Note: Click on this link for the first part of this article, PART I: The ability to make good choices.
Before all else, we have to be aware that we are approaching this topic with a presupposition and a challenge: that the reader is educated and capable of research. Having said this, we proceed.
First, return to the primary source. Information usually reaches us from ‘secondary’ sources. They can come from gossip, opinion, sensational reporting, biased and prejudiced articles that agitate us. Many times we find studies about the topic at hand but not the source document itself.
A primary source is original and uninterrupted information before it is interpreted or analyzed. In making decisions, it is important to actually read the article that is the source of controversies. This is the very root of all decisions. If we do not begin with this step, our opinions on matters will be less credible and decisions will be colored and lopsided. That is why in the academic field, all research puts primary importance on the root source itself. In Philosophy, we read Plato’s The Republic, Descartes’ Meditations on First Philosophy, David Hume’s A Treatise on Human Nature, or Albert Camus’ The Myth of Sisyphus. In Christianity, the primary source is the bible; In Islam, the Koran.
I remember there were a lot of university students who approached me about Dan Brown’s book, The Da Vinci Code. Their parents and pastors said that one sins reading it. I disagreed. In high school, we were taught to critique books; why can’t it be applied now? Because honestly, I read and enjoyed both Angels and Demons and Da Vinci Code. I gain credibility because I read the primary source. So my advice: read and see for yourself. Make your own judgment.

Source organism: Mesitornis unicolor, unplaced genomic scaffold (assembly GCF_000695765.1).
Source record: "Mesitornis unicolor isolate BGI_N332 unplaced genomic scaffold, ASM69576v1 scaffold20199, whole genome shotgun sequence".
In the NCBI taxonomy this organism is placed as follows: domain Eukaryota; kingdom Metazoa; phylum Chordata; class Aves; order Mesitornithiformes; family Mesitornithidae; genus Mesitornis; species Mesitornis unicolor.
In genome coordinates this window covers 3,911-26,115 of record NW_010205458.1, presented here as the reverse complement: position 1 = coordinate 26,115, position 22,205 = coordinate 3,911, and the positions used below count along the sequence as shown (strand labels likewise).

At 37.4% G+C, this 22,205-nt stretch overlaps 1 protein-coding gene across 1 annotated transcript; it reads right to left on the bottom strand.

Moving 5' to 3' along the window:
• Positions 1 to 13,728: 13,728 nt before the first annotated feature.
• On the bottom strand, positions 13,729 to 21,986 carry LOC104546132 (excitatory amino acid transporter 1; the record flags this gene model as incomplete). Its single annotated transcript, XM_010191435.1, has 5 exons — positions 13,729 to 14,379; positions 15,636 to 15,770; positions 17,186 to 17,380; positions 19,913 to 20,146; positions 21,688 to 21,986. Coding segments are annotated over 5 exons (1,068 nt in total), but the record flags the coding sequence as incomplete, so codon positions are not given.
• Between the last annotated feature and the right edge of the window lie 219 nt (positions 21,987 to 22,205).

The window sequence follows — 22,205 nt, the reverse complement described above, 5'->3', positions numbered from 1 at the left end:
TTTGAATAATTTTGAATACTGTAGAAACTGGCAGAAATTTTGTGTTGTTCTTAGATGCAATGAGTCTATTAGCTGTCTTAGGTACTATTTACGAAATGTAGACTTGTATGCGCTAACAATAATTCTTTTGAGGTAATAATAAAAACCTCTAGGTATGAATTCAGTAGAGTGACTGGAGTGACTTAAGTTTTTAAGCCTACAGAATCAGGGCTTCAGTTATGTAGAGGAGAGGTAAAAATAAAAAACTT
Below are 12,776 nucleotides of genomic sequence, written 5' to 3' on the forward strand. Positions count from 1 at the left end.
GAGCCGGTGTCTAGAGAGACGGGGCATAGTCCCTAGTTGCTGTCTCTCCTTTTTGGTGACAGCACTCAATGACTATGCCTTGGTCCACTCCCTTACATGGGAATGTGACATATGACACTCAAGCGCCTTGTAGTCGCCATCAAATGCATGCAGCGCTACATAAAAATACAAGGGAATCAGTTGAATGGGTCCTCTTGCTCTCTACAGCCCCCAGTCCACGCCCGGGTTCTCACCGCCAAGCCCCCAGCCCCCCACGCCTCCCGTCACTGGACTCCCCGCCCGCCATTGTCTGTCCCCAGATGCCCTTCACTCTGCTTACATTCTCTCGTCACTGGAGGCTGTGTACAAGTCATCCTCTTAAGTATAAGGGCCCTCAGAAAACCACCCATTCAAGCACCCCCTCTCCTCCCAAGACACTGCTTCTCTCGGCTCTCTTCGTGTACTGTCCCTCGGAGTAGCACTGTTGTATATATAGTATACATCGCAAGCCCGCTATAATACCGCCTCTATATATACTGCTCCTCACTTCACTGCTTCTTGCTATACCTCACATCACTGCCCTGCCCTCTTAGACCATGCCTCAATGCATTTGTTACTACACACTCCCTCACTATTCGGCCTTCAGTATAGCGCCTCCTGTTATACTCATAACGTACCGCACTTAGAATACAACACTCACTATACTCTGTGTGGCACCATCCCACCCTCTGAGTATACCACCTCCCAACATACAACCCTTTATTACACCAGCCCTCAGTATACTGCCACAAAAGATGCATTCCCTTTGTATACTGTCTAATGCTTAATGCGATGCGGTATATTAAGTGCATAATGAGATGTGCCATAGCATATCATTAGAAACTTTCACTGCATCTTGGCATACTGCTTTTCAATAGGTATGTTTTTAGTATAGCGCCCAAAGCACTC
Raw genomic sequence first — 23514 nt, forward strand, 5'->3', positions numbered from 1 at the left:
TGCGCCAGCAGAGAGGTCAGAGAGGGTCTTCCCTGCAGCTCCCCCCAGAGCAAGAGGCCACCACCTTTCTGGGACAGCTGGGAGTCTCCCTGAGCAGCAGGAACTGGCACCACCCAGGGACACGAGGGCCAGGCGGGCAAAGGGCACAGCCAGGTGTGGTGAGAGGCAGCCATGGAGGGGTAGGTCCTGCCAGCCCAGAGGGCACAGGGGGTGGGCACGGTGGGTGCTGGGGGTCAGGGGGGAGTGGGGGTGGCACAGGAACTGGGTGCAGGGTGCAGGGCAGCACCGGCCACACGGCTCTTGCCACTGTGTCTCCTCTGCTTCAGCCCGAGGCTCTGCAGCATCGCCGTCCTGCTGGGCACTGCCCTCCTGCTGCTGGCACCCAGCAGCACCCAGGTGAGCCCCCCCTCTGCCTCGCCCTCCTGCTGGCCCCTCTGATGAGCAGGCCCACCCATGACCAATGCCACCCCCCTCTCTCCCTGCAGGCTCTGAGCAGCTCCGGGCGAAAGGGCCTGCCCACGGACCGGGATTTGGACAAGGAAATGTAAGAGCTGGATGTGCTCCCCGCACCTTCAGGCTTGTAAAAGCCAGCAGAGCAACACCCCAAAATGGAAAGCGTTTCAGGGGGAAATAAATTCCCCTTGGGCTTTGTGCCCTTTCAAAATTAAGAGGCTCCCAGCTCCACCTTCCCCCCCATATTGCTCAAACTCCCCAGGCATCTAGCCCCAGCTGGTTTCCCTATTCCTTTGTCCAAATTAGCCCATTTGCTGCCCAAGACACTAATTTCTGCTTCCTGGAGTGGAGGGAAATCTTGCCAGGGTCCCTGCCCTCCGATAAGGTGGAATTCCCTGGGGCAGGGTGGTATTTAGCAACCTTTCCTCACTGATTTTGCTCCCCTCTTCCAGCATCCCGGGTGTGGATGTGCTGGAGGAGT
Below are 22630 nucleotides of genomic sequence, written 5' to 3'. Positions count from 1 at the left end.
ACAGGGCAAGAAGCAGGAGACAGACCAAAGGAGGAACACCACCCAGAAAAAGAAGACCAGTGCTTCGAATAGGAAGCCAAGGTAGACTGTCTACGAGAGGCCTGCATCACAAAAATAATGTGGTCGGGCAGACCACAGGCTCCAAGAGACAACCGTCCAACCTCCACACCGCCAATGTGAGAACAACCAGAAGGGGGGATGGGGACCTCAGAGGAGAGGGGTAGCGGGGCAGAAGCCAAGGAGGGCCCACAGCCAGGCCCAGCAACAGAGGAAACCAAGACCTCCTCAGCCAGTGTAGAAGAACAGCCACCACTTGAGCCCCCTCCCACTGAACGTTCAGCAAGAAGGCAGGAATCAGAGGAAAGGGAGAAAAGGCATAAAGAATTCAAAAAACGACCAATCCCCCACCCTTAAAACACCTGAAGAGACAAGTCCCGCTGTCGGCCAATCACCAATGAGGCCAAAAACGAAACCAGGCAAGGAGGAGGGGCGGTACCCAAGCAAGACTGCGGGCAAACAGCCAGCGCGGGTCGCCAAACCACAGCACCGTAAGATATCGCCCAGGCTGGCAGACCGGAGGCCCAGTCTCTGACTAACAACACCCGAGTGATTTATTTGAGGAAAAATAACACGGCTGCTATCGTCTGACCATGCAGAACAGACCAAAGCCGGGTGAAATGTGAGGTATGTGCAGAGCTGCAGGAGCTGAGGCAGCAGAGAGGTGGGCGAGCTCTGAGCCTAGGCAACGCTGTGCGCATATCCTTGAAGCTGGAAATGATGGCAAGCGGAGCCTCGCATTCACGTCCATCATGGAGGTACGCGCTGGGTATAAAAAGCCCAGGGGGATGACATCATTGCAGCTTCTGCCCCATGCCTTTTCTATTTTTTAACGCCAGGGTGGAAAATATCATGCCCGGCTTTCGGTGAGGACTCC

Second, gather data from secondary sources. Secondary sources interpret, analyze or summarize primary sources. In many researches, this is called data-gathering. In making an informed choice, we consult others after knowing the primary source extensively. In data-gathering and discernment, we draw from credible sources so that our decisions will not be colored by our own feelings, likes and dislikes. We are often dissuaded by our emotions and thus we can be easily fooled by others.
There is a hierarchy of sources in data-gathering. The opinion of our teenagers is not at the same level with the opinion of our parents.
In secondary sources, Catholics put primary consideration to the teachings of the Magisterium. Catholic religious orders will have the way and charisms of their founders. For Jesuits, St. Ignatius’ autobiography, the Spiritual Exercises, and the Constitutions are important for our way of life. Other faith traditions as Protestants and evangelicals will return to the teachings of their founders or prominent writers as well. It is important to remember that there is a wide spectrum in the Catholic Christian world as political affiliations are categorized as belonging to the left or the right or somewhere in between. Wherever you belong within that spectrum, you remain a member.